Tyabb aerodrome copped a pasting when last week’s (10 May) council meeting dealt with funds sought by community groups via budget submissions, coming under sustained attack of the sort London’s Biggin Hill fighter base got in 1940 during the Battle of Britain.
This sum dropped to $120,000 in its later budget submission. The shire appears prepared to consider $100,000 as its upper limit to the privately-owned club airstrip. Pilots scramble at Biggin Hill, 1940.
First to draw a bead was David Lines of Tyabb, erroneously described in the agenda as “In support of” the 40-metre square helicopter landing pad at Tyabb. That he certainly was not and he said so, clearly and emphatically.
Next were the Tyabb and District Ratepayers, who came in out of the sun and vigorously strafed the application.
The aero club was represented by Mr Jack Vevers, strongly defending the need for a “suitable helicopter landing pad to support emergency services aircraft for fire fighting, law enforcement, air ambulance, search and rescue. Replenish fuels and stores, transfer victims to air ambulance”.
The Tyabb & District Ratepayers Business & Environment Group sought “The redirection of $100,000 currently allocated to fund an additional helipad at Tyabb airfield to other more immediate life saving projects around Tyabb”. Commemorative stamp.
In a closely argued submission the group described the aero club’s claim to ratepayers’ money as “partisan, generic and open ended” The sum sought, it stated, would be “a gift … to a private club for the questionable duplication of existing infrastructure.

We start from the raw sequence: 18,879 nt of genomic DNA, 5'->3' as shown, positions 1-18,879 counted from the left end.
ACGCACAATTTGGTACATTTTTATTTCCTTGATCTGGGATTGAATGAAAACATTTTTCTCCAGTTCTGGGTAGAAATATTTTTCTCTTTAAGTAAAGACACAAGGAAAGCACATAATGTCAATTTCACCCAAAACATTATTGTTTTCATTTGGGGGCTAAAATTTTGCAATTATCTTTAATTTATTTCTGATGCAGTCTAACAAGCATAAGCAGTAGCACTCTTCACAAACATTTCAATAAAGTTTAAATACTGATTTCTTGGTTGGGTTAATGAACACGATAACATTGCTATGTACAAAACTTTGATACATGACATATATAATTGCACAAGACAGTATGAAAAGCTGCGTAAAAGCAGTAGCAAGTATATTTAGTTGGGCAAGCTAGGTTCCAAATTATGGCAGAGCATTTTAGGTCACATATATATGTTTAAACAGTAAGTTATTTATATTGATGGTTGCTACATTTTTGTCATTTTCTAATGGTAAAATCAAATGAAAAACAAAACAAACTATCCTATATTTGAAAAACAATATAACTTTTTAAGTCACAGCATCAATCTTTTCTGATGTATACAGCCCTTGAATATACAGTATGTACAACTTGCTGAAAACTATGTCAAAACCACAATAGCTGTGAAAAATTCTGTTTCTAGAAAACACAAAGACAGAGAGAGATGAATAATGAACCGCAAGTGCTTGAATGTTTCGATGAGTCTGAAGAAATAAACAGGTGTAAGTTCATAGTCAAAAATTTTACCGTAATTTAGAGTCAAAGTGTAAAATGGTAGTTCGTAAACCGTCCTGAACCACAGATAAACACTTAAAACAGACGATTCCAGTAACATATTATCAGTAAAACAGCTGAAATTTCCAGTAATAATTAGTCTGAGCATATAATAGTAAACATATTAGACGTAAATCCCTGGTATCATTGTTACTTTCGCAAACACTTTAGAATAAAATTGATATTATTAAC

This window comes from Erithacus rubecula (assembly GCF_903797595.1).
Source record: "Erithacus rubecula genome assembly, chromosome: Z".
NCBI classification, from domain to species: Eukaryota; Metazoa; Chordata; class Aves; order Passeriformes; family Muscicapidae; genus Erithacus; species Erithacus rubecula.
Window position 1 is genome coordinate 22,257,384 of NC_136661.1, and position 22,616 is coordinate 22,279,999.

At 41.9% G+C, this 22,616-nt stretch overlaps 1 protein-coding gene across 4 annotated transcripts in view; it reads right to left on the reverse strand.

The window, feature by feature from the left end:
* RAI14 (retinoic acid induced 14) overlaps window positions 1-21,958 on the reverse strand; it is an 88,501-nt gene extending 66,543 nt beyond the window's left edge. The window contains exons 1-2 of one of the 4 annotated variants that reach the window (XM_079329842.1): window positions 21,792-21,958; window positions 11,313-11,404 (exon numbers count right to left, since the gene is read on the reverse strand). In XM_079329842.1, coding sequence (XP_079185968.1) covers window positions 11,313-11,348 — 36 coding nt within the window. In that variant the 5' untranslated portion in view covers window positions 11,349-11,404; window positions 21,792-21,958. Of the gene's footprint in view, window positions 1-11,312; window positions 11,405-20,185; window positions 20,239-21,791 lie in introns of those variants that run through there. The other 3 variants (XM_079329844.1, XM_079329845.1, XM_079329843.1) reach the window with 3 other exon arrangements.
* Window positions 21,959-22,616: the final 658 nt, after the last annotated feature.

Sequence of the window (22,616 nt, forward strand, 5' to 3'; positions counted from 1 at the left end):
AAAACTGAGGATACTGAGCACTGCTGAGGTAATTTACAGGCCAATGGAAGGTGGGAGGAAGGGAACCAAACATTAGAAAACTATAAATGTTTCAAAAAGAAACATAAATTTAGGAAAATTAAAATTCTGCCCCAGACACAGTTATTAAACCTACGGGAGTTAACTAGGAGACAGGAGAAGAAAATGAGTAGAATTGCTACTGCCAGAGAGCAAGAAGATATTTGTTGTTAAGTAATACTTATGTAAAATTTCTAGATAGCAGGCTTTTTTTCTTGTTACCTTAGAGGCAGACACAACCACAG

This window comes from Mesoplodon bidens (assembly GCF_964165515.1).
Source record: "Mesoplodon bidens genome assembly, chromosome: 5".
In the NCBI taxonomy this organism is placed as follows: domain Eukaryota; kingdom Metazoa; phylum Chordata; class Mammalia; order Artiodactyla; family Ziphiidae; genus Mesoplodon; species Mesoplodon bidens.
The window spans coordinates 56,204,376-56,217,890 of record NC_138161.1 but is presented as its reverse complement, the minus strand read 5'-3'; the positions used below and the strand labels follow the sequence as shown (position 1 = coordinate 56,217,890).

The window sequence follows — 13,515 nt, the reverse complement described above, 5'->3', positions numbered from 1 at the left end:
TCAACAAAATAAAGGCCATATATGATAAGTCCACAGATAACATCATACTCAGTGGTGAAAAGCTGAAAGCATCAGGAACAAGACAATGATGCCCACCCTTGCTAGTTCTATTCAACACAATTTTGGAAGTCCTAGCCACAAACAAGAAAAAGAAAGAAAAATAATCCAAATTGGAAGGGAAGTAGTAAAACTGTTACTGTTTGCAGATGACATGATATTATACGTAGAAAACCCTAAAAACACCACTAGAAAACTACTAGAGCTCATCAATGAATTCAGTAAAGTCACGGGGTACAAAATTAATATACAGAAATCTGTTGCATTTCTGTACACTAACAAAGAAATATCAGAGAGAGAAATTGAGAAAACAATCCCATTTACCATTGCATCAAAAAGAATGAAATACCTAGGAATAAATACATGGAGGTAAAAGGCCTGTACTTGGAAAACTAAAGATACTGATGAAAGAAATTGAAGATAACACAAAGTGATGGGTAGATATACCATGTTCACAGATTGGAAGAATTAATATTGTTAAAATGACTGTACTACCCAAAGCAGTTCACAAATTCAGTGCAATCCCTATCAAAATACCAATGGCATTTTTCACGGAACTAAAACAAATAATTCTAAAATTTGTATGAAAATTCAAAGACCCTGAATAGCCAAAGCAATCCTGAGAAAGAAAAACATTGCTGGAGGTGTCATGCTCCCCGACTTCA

“We submit that this is a misuse of scarce funds, and cannot be justified in a year when the Shire is reducing capital expenditure spending by $32 million in comparison to the previous year.”
It recommended two unfunded projects more urgently requiring attention.
■ a bicycle and pedestrian crossing in Hastings where the Western Port Bay Trail crosses Frankston-Flinders Rd near where it dog-legs across the railway line.
■ provision of “slow points” on Boes Rd, Tyabb, site of serious high-speed crashes, at least one of them fatal.
“The State government has repeatedly declined to fund this facility: why should the Shire?” the submission asked. Biggin Hill: a few of the Few.
This is an important and sensitive point. Councils across the state are unanimously opposed to federal and state government cost-shifting on to local government. Yet in this case Mornington Peninsula Shire is apparently ready to hand over $100,000 to a privately owned facility which, at least twice, has been refused state government funds for the work.
“… [I]t seems absurd that the Mornington Peninsula Shire Council should be considering funding this piece of private infrastructure which the [state] is clearly unwilling to do so itself,” the submission argues.
Then came the Mornington Peninsula Residents’ and Ratepayers’ Association, which did not oppose spending on community safety, but said “a proper assessment should made to ensure that the expenditure is directed towards a project(s) which has the potential to provide the greatest community benefit of saving life and/or injury within the Shire.”
The provision of a heliport is not the responsibility of local government, the MPRRA stated. “It is clearly the responsibility of State Government in the same manner as the Government provides infrastructure for police, ambulance, fire brigade, hospitals, public transport, hospitals, schools, and major roads.”